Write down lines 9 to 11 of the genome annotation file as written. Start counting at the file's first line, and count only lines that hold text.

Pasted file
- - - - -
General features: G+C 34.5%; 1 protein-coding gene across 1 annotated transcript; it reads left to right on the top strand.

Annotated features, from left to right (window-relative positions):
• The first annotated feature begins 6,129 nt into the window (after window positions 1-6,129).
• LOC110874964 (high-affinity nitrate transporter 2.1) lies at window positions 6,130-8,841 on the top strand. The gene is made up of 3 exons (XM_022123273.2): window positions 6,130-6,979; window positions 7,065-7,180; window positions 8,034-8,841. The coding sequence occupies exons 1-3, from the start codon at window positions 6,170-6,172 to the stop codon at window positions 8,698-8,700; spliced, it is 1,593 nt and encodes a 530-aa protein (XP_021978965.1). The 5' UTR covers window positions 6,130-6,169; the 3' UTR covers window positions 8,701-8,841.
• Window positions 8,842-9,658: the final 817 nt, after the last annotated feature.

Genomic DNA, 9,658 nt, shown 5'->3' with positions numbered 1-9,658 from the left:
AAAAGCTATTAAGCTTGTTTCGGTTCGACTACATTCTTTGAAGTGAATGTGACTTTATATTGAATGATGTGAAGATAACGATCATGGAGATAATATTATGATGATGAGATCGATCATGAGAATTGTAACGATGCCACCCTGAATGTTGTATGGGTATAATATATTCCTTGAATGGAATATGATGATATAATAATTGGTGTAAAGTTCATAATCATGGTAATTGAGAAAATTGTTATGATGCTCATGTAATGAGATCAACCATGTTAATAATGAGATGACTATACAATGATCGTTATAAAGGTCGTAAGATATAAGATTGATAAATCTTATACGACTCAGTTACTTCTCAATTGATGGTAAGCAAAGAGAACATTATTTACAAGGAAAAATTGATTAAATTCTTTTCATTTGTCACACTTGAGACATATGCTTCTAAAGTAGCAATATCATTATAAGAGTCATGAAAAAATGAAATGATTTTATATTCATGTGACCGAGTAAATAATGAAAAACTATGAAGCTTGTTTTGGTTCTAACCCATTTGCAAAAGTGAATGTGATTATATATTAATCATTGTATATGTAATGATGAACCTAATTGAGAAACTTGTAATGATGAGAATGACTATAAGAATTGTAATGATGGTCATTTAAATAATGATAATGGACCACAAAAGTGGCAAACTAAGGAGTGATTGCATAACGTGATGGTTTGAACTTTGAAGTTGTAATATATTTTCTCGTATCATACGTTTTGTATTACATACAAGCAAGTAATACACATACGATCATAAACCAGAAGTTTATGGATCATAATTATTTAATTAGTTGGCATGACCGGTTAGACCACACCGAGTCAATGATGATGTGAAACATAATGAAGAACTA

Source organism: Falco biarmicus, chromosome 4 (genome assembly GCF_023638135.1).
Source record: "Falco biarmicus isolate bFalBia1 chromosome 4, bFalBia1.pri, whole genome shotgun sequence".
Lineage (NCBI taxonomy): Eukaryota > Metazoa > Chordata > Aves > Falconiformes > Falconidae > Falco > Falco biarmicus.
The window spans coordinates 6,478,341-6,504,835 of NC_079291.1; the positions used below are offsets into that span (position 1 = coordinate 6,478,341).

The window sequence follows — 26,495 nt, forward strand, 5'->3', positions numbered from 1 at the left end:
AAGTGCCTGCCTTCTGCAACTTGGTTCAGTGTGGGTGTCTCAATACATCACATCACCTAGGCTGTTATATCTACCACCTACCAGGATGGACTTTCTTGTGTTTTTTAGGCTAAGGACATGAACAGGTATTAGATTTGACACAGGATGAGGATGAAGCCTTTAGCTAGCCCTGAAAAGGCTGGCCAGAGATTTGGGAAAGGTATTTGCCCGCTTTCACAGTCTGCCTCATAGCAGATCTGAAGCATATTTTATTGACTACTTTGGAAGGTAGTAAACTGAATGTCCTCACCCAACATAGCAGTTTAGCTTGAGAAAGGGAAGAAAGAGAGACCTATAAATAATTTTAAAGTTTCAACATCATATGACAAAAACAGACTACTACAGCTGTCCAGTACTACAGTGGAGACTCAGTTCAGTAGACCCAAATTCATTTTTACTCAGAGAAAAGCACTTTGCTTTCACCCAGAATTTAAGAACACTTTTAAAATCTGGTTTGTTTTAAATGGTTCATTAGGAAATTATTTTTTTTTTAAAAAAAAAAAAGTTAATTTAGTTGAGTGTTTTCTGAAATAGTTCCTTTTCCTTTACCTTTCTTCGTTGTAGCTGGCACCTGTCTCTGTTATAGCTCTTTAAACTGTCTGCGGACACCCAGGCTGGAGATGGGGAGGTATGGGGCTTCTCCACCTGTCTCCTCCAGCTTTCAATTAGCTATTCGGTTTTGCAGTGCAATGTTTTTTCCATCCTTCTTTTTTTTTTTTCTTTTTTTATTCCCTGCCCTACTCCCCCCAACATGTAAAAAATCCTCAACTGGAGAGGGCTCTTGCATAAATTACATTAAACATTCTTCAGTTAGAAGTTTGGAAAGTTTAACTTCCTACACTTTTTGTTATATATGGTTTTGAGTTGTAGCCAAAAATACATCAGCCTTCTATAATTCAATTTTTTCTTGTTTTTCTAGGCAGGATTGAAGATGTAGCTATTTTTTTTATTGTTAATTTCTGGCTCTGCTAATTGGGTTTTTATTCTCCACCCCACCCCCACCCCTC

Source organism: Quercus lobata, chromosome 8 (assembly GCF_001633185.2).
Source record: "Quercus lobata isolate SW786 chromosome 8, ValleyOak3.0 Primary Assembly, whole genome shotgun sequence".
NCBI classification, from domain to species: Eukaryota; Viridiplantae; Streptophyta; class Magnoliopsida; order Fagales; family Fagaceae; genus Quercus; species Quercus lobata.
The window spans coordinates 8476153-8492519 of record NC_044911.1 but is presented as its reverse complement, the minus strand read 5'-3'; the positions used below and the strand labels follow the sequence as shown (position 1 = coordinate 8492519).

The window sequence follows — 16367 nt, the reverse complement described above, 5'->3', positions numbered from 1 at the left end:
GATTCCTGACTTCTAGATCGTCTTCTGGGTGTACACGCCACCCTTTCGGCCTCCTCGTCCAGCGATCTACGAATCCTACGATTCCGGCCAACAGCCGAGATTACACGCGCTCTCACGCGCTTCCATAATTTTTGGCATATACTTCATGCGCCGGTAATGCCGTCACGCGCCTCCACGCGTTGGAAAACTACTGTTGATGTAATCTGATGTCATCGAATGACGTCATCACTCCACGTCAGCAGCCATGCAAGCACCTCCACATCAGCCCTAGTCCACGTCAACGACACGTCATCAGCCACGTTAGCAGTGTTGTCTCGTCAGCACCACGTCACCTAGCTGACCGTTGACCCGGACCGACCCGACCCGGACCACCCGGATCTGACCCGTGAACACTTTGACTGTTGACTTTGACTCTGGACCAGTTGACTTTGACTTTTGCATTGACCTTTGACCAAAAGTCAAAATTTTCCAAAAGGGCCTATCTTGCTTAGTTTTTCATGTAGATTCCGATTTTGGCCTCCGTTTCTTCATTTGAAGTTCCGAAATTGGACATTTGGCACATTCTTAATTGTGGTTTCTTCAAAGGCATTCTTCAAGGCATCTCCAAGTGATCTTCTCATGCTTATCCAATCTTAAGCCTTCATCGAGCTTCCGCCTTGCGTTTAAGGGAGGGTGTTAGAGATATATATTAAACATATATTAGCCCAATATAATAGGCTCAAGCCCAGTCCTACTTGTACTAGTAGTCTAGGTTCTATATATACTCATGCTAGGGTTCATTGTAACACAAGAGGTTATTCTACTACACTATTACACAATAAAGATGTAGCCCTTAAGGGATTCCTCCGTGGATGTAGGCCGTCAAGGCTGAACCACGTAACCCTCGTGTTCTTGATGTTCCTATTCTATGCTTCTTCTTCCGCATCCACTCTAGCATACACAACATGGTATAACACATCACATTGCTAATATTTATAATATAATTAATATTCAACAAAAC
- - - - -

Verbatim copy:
Source record: "Falco biarmicus isolate bFalBia1 chromosome 4, bFalBia1.pri, whole genome shotgun sequence".
Lineage (NCBI taxonomy): Eukaryota > Metazoa > Chordata > Aves > Falconiformes > Falconidae > Falco > Falco biarmicus.
The window spans coordinates 6,478,341-6,504,835 of NC_079291.1; the positions used below are offsets into that span (position 1 = coordinate 6,478,341).